Covid-19 first laid the Chinese economy low.
Romance and commerce in China
February 14th isn't the original Valentine's Day in China, but that hasn't stopped the Western version of the holiday from finding a partner across the Pacific.
Subscribe to our weekly newsletter to get them delivered straight to your inbox!
February 14th isn't the original Valentine's Day in China (that belongs to the 2000 year old Qi Xi Festival in August), but that hasn't stopped the Western version of the holiday from finding a partner across the Pacific. In 2018, Chinese couples were the highest spending group in Asia-Pacific market, spending 190% more on Valentine's Day than Americans did: an average of $274 versus just $144.
In Hong Kong that same year, 64% of people surveyed went out to dinner while 25% stayed in. With the coronavirus death toll passing 1,300 from over 60,000 confirmed cases, it's likely those numbers will flip as people avoid public places. In anticipation of a decline in attendance, sources from the Chinese film industry predict that 15 films will delay their Valentine's Day weekend openings in China, including the Academy Award Winning Little Women.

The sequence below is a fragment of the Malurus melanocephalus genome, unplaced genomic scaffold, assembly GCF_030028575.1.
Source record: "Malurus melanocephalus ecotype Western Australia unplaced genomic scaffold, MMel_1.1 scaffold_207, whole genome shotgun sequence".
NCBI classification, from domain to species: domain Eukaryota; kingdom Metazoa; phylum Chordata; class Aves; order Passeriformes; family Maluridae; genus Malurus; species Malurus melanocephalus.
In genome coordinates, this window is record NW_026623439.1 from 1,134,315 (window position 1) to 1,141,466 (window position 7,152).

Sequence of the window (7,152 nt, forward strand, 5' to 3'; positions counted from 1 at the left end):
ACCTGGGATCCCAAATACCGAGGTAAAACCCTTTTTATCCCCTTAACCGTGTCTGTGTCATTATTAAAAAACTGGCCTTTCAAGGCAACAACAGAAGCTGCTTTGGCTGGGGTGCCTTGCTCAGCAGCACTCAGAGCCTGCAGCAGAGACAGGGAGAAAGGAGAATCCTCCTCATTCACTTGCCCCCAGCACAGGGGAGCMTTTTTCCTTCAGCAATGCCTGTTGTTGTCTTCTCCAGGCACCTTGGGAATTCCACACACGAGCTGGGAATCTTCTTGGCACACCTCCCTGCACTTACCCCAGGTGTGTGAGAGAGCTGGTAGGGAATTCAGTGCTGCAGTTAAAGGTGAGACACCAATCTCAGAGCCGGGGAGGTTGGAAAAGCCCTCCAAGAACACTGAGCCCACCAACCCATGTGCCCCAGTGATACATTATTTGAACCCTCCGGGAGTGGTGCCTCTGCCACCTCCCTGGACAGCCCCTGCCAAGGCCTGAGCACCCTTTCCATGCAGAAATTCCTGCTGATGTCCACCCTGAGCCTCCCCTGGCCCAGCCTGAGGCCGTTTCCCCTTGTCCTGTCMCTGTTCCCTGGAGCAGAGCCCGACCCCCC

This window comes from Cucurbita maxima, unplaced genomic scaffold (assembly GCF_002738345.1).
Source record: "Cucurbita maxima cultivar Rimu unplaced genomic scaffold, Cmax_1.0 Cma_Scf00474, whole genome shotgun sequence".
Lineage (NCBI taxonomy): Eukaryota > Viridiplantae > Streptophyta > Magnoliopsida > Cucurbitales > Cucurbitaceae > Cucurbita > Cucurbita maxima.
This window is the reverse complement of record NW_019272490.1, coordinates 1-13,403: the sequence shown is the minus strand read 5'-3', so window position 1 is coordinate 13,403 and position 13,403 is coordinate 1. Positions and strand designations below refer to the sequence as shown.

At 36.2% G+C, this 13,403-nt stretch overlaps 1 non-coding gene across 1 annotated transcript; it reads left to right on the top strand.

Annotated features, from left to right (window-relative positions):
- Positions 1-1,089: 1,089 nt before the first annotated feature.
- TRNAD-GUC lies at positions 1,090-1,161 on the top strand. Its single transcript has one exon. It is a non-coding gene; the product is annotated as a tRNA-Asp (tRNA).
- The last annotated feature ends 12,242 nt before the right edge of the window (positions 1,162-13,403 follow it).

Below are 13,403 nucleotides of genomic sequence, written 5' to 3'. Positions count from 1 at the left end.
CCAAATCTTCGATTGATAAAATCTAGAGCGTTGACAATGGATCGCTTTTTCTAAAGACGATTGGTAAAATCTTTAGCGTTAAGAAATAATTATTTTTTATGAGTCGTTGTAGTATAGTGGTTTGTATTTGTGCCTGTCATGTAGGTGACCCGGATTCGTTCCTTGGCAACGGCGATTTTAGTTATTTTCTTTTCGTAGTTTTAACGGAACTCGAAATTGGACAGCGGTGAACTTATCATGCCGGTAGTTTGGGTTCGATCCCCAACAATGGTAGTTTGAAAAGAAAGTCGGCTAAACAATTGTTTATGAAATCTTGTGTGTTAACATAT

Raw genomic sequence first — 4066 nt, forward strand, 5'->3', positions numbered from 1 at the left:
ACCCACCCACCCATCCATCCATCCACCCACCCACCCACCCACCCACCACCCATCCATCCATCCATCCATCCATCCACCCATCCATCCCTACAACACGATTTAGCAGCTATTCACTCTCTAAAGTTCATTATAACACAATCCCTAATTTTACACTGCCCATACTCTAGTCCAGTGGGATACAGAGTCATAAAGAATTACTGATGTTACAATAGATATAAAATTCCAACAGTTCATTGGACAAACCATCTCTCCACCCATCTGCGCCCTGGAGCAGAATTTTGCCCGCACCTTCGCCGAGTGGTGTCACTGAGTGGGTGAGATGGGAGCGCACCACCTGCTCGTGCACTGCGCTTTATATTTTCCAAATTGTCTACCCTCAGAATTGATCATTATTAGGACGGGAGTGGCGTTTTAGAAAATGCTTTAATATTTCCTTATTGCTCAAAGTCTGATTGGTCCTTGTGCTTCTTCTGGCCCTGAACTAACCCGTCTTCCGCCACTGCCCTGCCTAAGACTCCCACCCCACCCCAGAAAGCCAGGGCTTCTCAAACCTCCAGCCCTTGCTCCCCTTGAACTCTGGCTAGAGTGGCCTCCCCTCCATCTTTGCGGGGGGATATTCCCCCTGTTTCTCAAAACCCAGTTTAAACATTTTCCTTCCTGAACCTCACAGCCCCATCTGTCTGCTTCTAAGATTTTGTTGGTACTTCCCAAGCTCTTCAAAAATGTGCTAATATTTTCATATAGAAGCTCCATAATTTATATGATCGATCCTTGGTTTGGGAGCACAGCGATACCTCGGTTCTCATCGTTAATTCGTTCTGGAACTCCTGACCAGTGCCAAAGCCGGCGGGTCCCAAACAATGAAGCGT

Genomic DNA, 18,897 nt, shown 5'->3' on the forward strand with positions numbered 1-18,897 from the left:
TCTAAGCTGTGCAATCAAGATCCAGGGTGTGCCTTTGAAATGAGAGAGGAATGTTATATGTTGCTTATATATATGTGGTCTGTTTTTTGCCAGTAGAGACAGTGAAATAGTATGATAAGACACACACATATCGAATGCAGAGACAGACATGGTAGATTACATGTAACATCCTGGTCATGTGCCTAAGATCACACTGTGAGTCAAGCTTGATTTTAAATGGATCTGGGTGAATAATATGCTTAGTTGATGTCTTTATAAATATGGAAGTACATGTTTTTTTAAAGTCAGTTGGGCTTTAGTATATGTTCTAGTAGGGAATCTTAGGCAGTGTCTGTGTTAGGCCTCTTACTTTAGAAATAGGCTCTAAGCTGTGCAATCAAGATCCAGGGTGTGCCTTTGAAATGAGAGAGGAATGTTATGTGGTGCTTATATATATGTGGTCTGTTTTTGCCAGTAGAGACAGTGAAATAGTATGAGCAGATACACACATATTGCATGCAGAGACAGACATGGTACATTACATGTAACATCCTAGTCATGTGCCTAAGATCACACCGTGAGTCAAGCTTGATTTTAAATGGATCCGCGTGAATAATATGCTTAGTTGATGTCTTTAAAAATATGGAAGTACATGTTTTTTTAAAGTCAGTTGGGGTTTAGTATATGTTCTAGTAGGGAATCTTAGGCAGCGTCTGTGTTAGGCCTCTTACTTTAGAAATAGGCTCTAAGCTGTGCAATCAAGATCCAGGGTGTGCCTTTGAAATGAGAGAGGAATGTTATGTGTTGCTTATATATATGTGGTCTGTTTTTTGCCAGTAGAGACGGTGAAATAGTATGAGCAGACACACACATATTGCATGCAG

If you don't get a rose this holiday, there's no need to feel left out. Singles in the U.S. actually spent more on Valentine's Day than their tied-down friends, jumping from $71 in 2018 to $235 per person in 2019. In China, Singles Day (November 11th) has been growing too. Sales topped $67 billion on Alibaba and JD.com last year, outspending the entire Thanksgiving season sales in the U.S. in the first hour alone.
- Compare China's online dating scenes in 2012 and 2017.
- Mengjue “Ashley” Jiang is documenting China's 70 million LGBT population with her project OutChina.
- Cohabitation is increasingly common in urban China with 43% of Shanghai couples living together prior to marriage.
- At our State of the Chinese Economy conference, we learned about the role of marriage expectations in rising housing prices.
Public health experts, industry leaders, and practitioners share their thoughts on the future of public health and how global collaboration can shape an outcome beneficial to us all.
The USC U.S.-China Institute presents a webinar with Han Li to examine how Chinese are rediscovering the rural China and idealizing rural life in the social media age. She'll also look at the social and political forces driving this trend.
Companies and HR professionals across China will be recruiting and networking with international talent.